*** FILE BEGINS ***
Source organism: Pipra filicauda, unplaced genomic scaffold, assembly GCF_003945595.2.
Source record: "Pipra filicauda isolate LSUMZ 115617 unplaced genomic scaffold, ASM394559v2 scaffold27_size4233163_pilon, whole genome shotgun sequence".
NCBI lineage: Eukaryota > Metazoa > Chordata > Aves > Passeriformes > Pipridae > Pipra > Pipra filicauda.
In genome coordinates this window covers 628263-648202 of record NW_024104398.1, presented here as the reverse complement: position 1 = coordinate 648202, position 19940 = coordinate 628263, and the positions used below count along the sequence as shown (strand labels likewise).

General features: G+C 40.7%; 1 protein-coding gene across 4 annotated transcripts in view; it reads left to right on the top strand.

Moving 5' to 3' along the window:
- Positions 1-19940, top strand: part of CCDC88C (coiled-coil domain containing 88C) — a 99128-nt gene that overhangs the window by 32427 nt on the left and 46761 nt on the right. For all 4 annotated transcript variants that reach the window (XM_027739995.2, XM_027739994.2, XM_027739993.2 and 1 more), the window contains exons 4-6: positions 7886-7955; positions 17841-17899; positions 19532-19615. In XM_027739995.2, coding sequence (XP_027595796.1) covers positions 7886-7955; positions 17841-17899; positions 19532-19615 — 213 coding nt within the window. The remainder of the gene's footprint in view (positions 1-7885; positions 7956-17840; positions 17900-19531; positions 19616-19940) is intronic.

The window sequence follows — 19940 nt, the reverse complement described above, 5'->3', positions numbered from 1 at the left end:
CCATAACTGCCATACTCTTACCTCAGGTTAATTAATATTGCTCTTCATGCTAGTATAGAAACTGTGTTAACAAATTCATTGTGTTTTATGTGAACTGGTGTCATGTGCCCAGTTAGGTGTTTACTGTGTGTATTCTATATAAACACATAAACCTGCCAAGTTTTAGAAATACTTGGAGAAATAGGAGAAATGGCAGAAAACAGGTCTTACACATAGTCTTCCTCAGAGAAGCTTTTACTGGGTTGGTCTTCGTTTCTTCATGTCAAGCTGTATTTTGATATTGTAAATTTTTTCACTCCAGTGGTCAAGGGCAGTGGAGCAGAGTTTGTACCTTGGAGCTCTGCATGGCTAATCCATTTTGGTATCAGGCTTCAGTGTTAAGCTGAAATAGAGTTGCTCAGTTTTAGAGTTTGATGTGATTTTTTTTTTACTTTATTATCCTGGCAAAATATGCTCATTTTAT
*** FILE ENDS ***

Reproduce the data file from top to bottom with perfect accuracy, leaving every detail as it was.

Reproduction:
Source organism: Pipra filicauda, unplaced genomic scaffold, assembly GCF_003945595.2.
Source record: "Pipra filicauda isolate LSUMZ 115617 unplaced genomic scaffold, ASM394559v2 scaffold27_size4233163_pilon, whole genome shotgun sequence".
NCBI lineage: Eukaryota > Metazoa > Chordata > Aves > Passeriformes > Pipridae > Pipra > Pipra filicauda.
In genome coordinates this window covers 628263-648202 of record NW_024104398.1, presented here as the reverse complement: position 1 = coordinate 648202, position 19940 = coordinate 628263, and the positions used below count along the sequence as shown (strand labels likewise).

General features: G+C 40.7%; 1 protein-coding gene across 4 annotated transcripts in view; it reads left to right on the top strand.

Moving 5' to 3' along the window:
- Positions 1-19940, top strand: part of CCDC88C (coiled-coil domain containing 88C) — a 99128-nt gene that overhangs the window by 32427 nt on the left and 46761 nt on the right. For all 4 annotated transcript variants that reach the window (XM_027739995.2, XM_027739994.2, XM_027739993.2 and 1 more), the window contains exons 4-6: positions 7886-7955; positions 17841-17899; positions 19532-19615. In XM_027739995.2, coding sequence (XP_027595796.1) covers positions 7886-7955; positions 17841-17899; positions 19532-19615 — 213 coding nt within the window. The remainder of the gene's footprint in view (positions 1-7885; positions 7956-17840; positions 17900-19531; positions 19616-19940) is intronic.

The window sequence follows — 19940 nt, the reverse complement described above, 5'->3', positions numbered from 1 at the left end:
CCATAACTGCCATACTCTTACCTCAGGTTAATTAATATTGCTCTTCATGCTAGTATAGAAACTGTGTTAACAAATTCATTGTGTTTTATGTGAACTGGTGTCATGTGCCCAGTTAGGTGTTTACTGTGTGTATTCTATATAAACACATAAACCTGCCAAGTTTTAGAAATACTTGGAGAAATAGGAGAAATGGCAGAAAACAGGTCTTACACATAGTCTTCCTCAGAGAAGCTTTTACTGGGTTGGTCTTCGTTTCTTCATGTCAAGCTGTATTTTGATATTGTAAATTTTTTCACTCCAGTGGTCAAGGGCAGTGGAGCAGAGTTTGTACCTTGGAGCTCTGCATGGCTAATCCATTTTGGTATCAGGCTTCAGTGTTAAGCTGAAATAGAGTTGCTCAGTTTTAGAGTTTGATGTGATTTTTTTTTTACTTTATTATCCTGGCAAAATATGCTCATTTTAT